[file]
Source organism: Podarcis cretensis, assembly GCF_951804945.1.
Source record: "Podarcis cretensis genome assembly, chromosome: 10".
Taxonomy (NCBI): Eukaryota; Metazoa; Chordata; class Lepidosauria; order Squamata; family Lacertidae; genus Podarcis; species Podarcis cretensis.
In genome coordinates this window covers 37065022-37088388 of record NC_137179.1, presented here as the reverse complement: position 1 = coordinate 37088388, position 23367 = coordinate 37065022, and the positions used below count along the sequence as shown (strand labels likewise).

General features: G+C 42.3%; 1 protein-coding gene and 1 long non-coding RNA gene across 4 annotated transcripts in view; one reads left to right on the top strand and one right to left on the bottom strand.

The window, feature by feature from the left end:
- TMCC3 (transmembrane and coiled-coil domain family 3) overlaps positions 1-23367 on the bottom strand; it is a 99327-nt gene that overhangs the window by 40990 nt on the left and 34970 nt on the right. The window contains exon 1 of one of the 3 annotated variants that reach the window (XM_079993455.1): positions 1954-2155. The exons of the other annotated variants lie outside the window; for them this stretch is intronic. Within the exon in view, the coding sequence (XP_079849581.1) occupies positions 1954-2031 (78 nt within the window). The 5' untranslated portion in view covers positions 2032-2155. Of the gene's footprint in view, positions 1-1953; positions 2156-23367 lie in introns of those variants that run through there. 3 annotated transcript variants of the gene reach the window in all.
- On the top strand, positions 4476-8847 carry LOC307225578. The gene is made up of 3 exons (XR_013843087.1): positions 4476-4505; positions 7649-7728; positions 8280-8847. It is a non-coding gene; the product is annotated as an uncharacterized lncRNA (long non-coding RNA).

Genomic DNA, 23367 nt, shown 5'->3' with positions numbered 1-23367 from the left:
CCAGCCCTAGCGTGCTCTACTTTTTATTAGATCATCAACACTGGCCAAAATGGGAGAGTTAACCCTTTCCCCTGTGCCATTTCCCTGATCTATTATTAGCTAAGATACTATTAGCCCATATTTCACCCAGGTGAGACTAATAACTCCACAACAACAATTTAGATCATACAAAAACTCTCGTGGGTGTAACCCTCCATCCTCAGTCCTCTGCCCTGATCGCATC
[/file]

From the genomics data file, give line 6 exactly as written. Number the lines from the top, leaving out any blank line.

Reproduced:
The window, feature by feature from the left end: